In Gulf News, Simon Critchley on death in our times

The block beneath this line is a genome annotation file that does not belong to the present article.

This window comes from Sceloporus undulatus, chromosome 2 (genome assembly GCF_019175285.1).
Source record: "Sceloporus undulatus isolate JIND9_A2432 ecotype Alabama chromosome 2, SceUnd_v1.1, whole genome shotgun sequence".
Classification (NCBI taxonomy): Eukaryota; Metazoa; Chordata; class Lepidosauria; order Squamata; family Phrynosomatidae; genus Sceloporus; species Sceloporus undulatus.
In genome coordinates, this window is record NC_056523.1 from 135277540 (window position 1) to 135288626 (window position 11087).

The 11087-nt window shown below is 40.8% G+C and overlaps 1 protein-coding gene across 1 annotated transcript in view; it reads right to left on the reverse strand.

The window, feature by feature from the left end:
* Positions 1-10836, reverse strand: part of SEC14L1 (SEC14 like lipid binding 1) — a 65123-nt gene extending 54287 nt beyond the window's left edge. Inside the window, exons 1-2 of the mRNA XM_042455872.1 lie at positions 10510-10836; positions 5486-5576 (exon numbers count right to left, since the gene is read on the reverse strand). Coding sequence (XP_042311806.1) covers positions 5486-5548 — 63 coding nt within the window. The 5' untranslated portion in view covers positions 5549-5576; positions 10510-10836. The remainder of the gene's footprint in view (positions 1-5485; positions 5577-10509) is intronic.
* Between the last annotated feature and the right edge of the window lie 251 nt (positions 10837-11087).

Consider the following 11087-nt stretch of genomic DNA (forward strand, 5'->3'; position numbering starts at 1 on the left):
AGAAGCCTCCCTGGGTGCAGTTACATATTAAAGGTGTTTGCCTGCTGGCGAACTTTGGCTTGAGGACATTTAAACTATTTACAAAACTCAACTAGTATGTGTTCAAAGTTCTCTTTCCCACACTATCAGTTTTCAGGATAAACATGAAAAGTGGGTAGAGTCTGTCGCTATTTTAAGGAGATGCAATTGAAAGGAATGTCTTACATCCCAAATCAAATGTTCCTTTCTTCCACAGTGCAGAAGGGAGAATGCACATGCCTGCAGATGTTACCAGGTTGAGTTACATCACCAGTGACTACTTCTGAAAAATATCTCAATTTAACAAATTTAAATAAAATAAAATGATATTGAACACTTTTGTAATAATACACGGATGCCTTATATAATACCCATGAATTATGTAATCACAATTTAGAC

Most of us, most of the time, are encouraged by what passes as normality to live in a counterfeit eternity. We imagine that life will go on and death is something that happens to others. Death is reduced to what Heidegger calls a social inconvenience or downright tactlessness. The consolation of philosophy in this instance consists in pulling away from the death-denying habits of normal life and facing the anxiety of the situation with a cleareyed courage and sober realism. It is a question of passionately enacting that fact as a basis for a shared response, because finitude is relational: It is not just a question of my death, but the deaths of others, those we care about, near and far, friends and strangers.